As India gets closer to the commercial release of its first genetically modified food crop – GM mustard – with the promise that the transgenic mustard will boost production thereby cutting on the huge import bill of edible oils, it has now become clear that the claims are largely unfounded. Five existing hybrid varieties outperform the transgenic variety DMH-11 developed by Delhi University, for which an approval is pending.
Among the five higher yielding mustard varieties are three in the same DMH series. The productivity of DMH-1 is higher by 11.35 per cent; DMH-4 by 14.70 per cent and DMH-3 by 3.54 per cent (see the chart below). No wonder, civil society groups under the banner of Coalition for GM Free India that made a presentation before the Genetic Engineering Appraisal Committee (GEAC), the nodal agency whose clearance is obligatory, had rubbished the productivity claims of 26 per cent higher yield being claimed for GM Mustard. They had accused the developers of falsifying the data and comparing the yield performance of GM Mustard with some of the useless varieties.
I therefore can’t understand how will a GM variety with low productivity eventually help in cutting down on edible oil imports? In any case, the reason why India turned into world’s second biggest importer of edible oils over the years is not because of any shortfall in domestic production but because the country had encouraged cheaper imports by lowering the import tariffs.
Thirty years back, the then Prime Minister Rajiv Gandhi laid the foundations of what was later called as Yellow Revolution. The Oilseeds Technology Mission he launched in 1986 converted India — from a major importer to become almost self-sufficient in edible oil production — in 1993-94, in less than ten years. In 1993-94, India was producing 97 per cent of its edible oil requirement within the country. Only 3 per cent of its edible oils need was being imported.
And then began the downslide. India happily bowed to World Trade Organisation (WTO) pressures to kill its Yellow Revolution. In fact, the demise of the Yellow Revolution is a classic case of how a promising domestic edible oil sector was sacrificed at the altar of economic liberalisation. Severe cuts in import tariffs brought in a flood of cheap imports thereby pushing farmers out of cultivation. Import duties – from a bound level of 300 per cent were slashed to almost zero – in a phased manner. As a result, farmers abandoned cultivation of oilseeds crops and the processing industry too pulled down the shutters. India today imports more than 67 per cent of its edible oil requirement costing a whopping Rs 66,000-crore.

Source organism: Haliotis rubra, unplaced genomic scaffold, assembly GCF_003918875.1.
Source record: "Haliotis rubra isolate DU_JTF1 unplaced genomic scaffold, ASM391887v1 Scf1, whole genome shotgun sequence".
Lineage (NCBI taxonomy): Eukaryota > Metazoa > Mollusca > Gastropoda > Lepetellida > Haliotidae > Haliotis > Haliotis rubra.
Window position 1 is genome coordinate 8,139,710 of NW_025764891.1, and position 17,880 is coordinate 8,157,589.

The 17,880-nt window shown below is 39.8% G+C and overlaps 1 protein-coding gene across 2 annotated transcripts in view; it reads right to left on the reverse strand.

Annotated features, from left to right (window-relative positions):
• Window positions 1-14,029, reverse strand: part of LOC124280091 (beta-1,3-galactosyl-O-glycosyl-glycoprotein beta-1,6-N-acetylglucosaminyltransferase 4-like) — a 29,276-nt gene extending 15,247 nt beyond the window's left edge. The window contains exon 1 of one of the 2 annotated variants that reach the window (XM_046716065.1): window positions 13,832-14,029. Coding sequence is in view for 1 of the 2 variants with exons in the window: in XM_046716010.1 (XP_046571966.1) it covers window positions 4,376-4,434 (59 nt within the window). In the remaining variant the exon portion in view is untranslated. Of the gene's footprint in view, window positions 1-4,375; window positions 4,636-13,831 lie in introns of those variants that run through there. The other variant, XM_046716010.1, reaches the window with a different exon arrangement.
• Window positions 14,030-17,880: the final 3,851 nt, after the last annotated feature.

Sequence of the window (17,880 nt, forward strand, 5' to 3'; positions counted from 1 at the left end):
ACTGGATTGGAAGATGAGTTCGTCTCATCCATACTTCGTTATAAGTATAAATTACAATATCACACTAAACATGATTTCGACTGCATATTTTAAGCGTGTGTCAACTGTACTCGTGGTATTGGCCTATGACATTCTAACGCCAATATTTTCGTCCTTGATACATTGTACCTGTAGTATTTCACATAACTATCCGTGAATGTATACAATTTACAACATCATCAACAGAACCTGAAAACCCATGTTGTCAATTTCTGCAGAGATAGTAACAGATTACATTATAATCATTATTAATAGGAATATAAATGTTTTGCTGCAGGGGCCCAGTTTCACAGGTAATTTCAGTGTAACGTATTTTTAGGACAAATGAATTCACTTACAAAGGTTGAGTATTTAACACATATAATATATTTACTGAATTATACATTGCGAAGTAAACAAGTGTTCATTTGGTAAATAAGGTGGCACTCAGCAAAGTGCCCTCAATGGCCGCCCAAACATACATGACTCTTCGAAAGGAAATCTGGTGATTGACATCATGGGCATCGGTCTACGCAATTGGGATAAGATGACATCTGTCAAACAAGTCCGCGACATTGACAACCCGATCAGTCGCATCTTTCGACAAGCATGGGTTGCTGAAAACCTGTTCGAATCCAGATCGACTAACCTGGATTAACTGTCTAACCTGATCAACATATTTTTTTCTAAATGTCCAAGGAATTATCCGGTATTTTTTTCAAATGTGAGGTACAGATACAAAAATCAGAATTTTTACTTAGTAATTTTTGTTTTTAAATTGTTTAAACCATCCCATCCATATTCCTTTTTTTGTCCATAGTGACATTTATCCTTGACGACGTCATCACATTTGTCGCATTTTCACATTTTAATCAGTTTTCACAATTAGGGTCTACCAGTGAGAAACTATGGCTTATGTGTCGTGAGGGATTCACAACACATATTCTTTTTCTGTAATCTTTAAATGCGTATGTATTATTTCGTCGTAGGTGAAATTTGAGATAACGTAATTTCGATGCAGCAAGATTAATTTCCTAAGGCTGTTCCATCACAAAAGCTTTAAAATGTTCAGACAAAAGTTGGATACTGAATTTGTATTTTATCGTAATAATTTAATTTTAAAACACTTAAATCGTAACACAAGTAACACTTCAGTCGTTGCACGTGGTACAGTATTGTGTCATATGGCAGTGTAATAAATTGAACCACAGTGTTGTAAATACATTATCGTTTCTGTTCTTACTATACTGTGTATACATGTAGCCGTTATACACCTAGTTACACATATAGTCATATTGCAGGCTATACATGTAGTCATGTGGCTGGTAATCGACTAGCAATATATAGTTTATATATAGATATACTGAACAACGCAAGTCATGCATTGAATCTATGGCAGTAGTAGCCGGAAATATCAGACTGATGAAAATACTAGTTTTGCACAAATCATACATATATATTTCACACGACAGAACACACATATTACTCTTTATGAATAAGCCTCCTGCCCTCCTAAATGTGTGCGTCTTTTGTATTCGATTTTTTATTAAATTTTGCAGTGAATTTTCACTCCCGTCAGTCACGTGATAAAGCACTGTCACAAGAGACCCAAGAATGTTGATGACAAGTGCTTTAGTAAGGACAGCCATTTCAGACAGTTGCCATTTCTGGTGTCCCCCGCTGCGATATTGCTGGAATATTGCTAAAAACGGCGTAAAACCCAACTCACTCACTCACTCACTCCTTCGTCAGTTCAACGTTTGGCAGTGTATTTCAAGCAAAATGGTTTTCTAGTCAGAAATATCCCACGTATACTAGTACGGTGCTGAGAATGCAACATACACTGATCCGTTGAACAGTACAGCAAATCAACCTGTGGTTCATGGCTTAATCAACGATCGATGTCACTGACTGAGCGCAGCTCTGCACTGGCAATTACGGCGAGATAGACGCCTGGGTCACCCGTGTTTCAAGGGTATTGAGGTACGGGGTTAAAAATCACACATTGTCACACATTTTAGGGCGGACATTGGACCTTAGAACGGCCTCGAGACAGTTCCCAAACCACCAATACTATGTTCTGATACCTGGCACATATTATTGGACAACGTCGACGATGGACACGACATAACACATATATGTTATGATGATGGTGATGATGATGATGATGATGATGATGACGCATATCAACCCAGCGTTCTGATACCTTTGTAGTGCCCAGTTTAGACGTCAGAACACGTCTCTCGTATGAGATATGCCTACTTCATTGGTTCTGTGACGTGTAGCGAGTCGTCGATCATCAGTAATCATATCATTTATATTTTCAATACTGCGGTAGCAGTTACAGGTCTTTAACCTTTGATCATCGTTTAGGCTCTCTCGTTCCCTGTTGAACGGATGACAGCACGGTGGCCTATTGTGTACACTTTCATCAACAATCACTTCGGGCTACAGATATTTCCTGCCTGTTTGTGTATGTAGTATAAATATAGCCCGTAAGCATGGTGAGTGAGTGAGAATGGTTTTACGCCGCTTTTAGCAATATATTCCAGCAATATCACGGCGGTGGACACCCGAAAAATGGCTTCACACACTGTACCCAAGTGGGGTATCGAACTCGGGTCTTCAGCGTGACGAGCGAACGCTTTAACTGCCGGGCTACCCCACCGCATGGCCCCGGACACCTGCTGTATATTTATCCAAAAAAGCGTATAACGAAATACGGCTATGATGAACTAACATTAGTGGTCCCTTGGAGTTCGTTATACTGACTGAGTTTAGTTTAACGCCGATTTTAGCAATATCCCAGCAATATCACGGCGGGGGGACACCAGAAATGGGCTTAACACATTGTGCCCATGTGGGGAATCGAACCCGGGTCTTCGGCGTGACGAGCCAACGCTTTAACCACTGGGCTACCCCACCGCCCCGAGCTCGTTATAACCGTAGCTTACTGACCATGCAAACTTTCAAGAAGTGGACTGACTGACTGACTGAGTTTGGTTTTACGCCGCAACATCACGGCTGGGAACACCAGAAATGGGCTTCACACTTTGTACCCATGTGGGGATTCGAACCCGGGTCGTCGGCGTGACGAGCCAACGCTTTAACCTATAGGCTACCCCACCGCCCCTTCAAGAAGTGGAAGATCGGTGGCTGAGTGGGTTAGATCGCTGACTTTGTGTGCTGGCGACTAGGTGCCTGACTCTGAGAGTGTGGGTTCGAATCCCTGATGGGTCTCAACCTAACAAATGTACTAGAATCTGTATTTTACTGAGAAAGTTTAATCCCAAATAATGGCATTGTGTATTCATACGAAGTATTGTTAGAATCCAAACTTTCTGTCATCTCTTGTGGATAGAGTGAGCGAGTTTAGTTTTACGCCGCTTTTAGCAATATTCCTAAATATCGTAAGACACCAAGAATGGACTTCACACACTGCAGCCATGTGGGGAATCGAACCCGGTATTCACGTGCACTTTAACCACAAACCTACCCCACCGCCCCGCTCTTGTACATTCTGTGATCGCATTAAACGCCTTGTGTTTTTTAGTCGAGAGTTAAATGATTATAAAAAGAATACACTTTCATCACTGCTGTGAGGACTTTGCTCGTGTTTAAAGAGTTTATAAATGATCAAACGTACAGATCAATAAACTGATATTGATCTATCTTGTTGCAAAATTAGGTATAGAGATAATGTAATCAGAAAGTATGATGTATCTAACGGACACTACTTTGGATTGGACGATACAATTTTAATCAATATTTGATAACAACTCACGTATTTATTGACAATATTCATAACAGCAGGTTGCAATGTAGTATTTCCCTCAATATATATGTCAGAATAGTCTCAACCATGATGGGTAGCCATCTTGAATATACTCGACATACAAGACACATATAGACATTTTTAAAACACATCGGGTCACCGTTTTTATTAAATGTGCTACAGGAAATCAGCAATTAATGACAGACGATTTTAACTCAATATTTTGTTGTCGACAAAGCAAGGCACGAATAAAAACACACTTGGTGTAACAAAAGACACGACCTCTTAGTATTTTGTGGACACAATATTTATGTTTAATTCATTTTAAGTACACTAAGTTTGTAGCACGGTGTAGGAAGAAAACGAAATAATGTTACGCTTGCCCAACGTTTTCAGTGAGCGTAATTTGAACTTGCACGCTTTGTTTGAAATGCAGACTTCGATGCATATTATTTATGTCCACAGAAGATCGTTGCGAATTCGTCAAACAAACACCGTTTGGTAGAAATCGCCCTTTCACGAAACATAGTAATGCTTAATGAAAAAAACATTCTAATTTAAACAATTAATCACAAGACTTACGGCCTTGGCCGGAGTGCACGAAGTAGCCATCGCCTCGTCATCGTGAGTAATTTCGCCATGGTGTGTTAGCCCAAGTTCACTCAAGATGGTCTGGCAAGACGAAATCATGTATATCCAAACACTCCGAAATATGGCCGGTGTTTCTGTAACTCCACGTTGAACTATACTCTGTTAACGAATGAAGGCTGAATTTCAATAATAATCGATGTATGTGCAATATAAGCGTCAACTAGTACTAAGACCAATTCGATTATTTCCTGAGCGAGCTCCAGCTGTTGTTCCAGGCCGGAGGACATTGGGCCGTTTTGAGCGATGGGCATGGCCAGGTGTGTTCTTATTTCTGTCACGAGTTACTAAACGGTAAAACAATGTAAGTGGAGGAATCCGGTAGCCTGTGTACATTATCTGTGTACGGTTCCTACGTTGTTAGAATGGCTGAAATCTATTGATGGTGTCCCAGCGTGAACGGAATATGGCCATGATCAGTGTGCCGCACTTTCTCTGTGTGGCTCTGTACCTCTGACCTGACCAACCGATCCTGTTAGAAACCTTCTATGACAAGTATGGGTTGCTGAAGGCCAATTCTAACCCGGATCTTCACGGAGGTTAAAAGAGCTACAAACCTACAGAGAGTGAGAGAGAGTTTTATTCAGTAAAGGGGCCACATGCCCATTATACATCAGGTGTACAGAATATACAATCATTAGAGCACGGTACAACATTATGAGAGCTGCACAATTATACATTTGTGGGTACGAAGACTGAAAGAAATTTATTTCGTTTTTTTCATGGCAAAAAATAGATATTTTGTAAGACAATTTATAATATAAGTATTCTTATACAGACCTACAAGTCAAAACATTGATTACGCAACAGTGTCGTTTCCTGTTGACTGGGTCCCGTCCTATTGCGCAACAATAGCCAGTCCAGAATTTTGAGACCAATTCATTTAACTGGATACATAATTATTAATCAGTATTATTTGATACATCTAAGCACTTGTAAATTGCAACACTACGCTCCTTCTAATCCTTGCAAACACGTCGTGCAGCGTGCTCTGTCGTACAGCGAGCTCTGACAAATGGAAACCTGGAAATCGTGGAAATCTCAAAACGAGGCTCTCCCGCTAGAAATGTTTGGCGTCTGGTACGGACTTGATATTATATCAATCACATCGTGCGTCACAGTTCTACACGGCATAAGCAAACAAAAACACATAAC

Let us therefore be clear. It’s not because of any shortfall in oilseeds production that India imported Rs 66,000-crore of edible oils in 2015. It’s simply because we wanted imports to be encouraged that the country is finally saddled with a huge import bill.
Although the sub-committee of the GEAC has cleared three varieties of GM Mustard (including DMH-11 and two parental lines) as being ‘safe’, the fact remains that the safety data is being kept hidden. This had prompted the Central Information Commission (CIC) to direct the GEAC to share safety data with the public. The safety data has since then been partly uploaded on the GEAC website and people have been asked to travel to New Delhi, seek permission, if they want to view the complete dossier. In addition, public comments are sought in a period of 30 days and too in a truncated manner in a Performa that has been posted on the net.
Interestingly, the GEAC members are not at all perturbed that GM Mustard will increase the usage of chemical herbicides. They agreed that technically speaking DMH-11 is a herbicide tolerant mustard crop which means it will require the application of only one brand of herbicide to eradicate weeds but they feel that herbicide being expensive will not be used by farmers. In fact, what is not being explained is the clever stacking of herbicide tolerant genes in GM Mustard favouring the herbicide being sold by a multinational company, Bayer.
Even Bt cotton had increased the application of chemical pesticides, Regardless of what the industry claims, the fact remains that the usage of pesticides has gone up in India. According to Central Institute of Cotton Research (CICR), in 2005, Rs. 649- crore worth of chemical pesticides was used on cotton in India. In 2010, when roughly 92 percent of the area under cotton shifted to Bt cotton varieties, the usage in terms of value increased to Rs. 880.40-crore. In China, where Bt cotton was promoted as a silver bullet case, farmers apply 20 times more chemicals to control cotton pests. In Brazil, which has recently taken over Argentina as far as the spread of GM crops is concerned, pesticide usage has gone up by 190 percent in the past decade.
At a time when cotton farmers in India have moved away en bloc from the genetically modified Bt cotton after the 2015 debacle with whitefly attack and the crop becoming susceptible to bollworms, I thought the Ministry of Environment would have learnt a lesson. The harmful impacts of GM food for human health and environment notwithstanding I see no reason why the controversial GM technology be introduced in food. There is no shortage of mustard in the country and if the government is keen to reduce the import bill of edible oils it needs to bring back the policies and approach that helped India launch the Yellow Revolution. Raising import tariffs to at least 70 per cent and providing farmers with an attractive procurement price is what will help India turn the corner.
(Writer is a researcher, columnist, author, crusader on the issues of food and agricultural policy. He can be followed on his blog ‘Ground Reality’)